Biomarker identification, using network methods, depends on finding regular co-expression patterns; the overall connectivity is of greater importance than any single relationship. A second requirement is a simple algorithm for ranking patients on how relevant a gene-set is. For both of these requirements discretized data helps to first identify gene cliques, and then to stratify patients. We explore a biologically intuitive discretization technique which codes genes as up- or down-regulated, with values close to the mean set as unchanged; this allows a richer description of relationships between genes than can be achieved by positive and negative correlation. We find a close agreement between our results and the template gene-interactions used to build synthetic microarray-like data by SynTReN, which synthesizes "microarray" data using known relationships which are successfully identified by our method. We are able to split positive co-regulation into up-together and down-together and negative co-regulation is considered as directed up-down relationships. In some cases these exist in only one direction, with real data, but not with the synthetic data. We illustrate our approach using two studies on white blood cells and derived immortalized cell lines and compare the approach with standard correlation-based computations. No attempt is made to distinguish possible causal links as the search for biomarkers would be crippled by losing highly significant co-expression relationships. This contrasts with approaches like ARACNE and IRIS. The method is illustrated with an analysis of gene-expression for energy metabolism pathways. For each discovered relationship we are able to identify the samples on which this is based in the discretized sample-gene matrix, along with a simplified view of the patterns of gene expression; this helps to dissect the gene-sample relevant to a research topic - identifying sets of co-regulated and anti-regulated genes and the samples or patients in which this relationship occurs.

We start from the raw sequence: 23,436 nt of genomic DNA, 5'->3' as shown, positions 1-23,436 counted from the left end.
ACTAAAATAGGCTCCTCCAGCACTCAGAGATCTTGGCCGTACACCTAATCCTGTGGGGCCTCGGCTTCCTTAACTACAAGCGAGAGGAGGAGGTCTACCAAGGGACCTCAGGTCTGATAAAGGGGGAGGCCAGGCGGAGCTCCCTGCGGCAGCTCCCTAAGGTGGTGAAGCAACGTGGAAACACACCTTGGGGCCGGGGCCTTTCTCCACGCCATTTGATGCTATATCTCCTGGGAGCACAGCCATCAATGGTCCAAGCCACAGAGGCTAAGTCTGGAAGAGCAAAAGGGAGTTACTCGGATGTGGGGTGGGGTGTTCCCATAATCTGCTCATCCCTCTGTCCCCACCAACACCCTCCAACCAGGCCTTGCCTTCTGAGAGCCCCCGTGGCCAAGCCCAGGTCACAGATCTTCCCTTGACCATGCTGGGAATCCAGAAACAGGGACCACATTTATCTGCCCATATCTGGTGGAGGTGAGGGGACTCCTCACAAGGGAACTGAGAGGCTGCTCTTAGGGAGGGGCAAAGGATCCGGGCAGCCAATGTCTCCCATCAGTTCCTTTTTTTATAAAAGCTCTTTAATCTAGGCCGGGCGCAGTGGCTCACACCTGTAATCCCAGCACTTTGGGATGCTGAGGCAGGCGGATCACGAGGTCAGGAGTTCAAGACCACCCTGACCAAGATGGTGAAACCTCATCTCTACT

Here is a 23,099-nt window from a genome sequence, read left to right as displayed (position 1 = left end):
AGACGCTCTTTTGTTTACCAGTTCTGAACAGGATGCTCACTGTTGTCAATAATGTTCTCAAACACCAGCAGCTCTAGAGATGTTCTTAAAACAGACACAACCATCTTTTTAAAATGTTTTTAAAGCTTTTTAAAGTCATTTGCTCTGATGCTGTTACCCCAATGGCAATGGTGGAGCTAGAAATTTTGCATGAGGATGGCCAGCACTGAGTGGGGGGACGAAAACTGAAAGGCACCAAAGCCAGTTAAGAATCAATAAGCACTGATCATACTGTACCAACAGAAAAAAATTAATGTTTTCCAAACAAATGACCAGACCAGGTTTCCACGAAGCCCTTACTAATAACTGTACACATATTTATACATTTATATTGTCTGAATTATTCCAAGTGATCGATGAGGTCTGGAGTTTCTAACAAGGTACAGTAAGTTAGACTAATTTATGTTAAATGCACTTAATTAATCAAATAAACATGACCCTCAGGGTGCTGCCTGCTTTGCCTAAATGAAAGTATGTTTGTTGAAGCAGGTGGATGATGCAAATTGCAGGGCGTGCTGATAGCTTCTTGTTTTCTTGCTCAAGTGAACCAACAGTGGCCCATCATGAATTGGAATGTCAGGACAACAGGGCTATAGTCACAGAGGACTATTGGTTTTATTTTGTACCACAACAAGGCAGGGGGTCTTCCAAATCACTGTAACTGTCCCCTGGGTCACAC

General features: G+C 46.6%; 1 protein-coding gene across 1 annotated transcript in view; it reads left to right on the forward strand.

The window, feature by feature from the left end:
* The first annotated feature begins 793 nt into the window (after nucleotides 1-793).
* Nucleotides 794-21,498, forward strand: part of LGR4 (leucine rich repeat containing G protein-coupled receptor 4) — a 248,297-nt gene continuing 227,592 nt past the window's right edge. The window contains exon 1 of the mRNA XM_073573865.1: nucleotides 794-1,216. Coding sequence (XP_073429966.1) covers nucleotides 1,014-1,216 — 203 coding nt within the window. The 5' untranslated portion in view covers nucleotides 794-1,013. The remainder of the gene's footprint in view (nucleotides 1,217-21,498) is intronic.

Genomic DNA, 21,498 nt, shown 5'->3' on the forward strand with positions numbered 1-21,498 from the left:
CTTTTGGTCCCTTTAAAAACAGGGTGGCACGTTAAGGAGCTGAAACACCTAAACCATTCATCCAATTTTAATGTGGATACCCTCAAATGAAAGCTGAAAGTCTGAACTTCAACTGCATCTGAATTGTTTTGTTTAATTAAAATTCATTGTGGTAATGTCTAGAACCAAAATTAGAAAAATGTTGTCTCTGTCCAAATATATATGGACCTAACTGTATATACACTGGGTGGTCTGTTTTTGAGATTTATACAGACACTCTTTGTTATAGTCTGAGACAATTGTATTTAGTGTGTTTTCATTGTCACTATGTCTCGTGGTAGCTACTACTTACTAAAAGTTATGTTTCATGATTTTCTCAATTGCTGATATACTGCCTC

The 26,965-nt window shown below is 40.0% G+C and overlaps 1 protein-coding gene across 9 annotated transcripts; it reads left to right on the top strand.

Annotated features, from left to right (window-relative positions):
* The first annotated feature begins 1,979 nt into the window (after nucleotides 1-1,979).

ASJC Scopus subject areas
- Biochemistry, Genetics and Molecular Biology(all)
- Agricultural and Biological Sciences(all)